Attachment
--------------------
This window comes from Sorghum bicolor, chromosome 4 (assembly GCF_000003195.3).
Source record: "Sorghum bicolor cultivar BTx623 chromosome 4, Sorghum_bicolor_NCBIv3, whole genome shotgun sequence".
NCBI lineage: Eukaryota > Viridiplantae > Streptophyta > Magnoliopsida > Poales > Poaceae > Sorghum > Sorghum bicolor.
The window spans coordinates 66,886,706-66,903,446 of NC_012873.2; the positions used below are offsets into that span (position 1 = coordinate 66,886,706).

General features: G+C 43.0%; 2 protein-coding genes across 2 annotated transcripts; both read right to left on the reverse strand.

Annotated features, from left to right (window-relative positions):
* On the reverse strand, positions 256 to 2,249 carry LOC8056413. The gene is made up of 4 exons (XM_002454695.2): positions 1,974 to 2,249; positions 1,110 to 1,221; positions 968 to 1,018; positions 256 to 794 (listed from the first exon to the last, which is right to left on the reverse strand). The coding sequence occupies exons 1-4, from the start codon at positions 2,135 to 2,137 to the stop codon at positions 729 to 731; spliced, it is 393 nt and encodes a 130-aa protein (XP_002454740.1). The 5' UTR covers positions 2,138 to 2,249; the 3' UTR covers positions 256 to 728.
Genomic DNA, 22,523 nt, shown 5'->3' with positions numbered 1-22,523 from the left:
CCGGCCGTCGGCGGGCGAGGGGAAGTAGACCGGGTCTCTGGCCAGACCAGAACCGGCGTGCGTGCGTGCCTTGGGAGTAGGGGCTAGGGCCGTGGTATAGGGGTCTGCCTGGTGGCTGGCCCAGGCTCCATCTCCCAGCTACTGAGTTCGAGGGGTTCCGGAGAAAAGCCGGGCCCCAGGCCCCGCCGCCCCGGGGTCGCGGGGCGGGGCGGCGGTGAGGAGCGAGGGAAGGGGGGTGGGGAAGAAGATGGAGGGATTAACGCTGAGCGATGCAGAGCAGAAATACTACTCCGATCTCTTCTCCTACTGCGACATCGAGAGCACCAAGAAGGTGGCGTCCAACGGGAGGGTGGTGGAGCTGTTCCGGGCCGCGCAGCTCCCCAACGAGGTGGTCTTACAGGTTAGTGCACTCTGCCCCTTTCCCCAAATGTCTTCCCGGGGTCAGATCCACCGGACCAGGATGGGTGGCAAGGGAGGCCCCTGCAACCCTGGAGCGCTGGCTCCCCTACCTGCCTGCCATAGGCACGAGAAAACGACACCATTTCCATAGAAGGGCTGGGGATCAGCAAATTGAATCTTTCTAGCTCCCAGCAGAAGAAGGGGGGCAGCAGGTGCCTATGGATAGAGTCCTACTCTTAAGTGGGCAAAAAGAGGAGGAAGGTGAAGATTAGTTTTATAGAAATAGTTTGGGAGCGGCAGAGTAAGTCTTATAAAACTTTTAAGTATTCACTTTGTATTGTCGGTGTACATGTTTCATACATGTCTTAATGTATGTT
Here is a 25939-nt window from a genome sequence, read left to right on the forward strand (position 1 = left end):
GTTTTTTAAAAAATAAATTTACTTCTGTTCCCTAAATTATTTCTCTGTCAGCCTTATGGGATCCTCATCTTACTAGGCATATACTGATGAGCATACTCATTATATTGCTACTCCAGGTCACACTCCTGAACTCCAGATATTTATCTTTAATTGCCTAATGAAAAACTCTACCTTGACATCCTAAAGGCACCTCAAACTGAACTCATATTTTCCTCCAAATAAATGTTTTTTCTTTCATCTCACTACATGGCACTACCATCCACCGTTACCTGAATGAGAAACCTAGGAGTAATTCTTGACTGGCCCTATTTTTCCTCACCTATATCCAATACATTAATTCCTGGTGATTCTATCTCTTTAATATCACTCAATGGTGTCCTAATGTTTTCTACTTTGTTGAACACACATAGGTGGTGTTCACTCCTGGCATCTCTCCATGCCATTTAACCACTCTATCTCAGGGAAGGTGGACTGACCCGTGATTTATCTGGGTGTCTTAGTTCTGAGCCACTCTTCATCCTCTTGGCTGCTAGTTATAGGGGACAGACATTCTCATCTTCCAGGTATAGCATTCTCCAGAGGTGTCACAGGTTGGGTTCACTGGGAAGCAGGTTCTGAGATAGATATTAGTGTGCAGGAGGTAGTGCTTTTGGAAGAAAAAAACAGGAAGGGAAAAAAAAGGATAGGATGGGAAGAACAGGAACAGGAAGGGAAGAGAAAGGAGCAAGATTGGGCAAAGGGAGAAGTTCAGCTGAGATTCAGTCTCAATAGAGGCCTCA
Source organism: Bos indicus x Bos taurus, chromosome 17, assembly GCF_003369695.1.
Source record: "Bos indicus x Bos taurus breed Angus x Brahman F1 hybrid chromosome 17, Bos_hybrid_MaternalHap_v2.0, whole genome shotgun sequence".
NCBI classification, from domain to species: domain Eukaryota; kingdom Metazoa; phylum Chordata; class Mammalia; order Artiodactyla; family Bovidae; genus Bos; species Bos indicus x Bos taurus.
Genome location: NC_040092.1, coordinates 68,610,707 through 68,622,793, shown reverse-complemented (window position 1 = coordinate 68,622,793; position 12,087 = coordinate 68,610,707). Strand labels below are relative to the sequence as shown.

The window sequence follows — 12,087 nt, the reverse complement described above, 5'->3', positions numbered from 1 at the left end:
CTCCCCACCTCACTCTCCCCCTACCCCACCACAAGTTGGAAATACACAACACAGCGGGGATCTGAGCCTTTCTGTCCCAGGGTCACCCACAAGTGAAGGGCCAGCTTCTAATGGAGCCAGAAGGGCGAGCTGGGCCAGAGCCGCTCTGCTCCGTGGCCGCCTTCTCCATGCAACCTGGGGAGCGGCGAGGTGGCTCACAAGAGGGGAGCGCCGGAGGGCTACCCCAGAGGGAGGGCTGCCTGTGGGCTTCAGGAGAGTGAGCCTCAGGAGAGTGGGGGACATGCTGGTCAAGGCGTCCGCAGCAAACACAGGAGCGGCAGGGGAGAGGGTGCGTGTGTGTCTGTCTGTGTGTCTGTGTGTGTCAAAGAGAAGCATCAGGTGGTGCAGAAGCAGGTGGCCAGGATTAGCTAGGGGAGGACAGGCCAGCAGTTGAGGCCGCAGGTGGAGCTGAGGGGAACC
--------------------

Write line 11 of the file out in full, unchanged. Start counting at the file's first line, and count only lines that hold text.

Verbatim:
GTTTTTTAAAAAATAAATTTACTTCTGTTCCCTAAATTATTTCTCTGTCAGCCTTATGGGATCCTCATCTTACTAGGCATATACTGATGAGCATACTCATTATATTGCTACTCCAGGTCACACTCCTGAACTCCAGATATTTATCTTTAATTGCCTAATGAAAAACTCTACCTTGACATCCTAAAGGCACCTCAAACTGAACTCATATTTTCCTCCAAATAAATGTTTTTTCTTTCATCTCACTACATGGCACTACCATCCACCGTTACCTGAATGAGAAACCTAGGAGTAATTCTTGACTGGCCCTATTTTTCCTCACCTATATCCAATACATTAATTCCTGGTGATTCTATCTCTTTAATATCACTCAATGGTGTCCTAATGTTTTCTACTTTGTTGAACACACATAGGTGGTGTTCACTCCTGGCATCTCTCCATGCCATTTAACCACTCTATCTCAGGGAAGGTGGACTGACCCGTGATTTATCTGGGTGTCTTAGTTCTGAGCCACTCTTCATCCTCTTGGCTGCTAGTTATAGGGGACAGACATTCTCATCTTCCAGGTATAGCATTCTCCAGAGGTGTCACAGGTTGGGTTCACTGGGAAGCAGGTTCTGAGATAGATATTAGTGTGCAGGAGGTAGTGCTTTTGGAAGAAAAAAACAGGAAGGGAAAAAAAAGGATAGGATGGGAAGAACAGGAACAGGAAGGGAAGAGAAAGGAGCAAGATTGGGCAAAGGGAGAAGTTCAGCTGAGATTCAGTCTCAATAGAGGCCTCA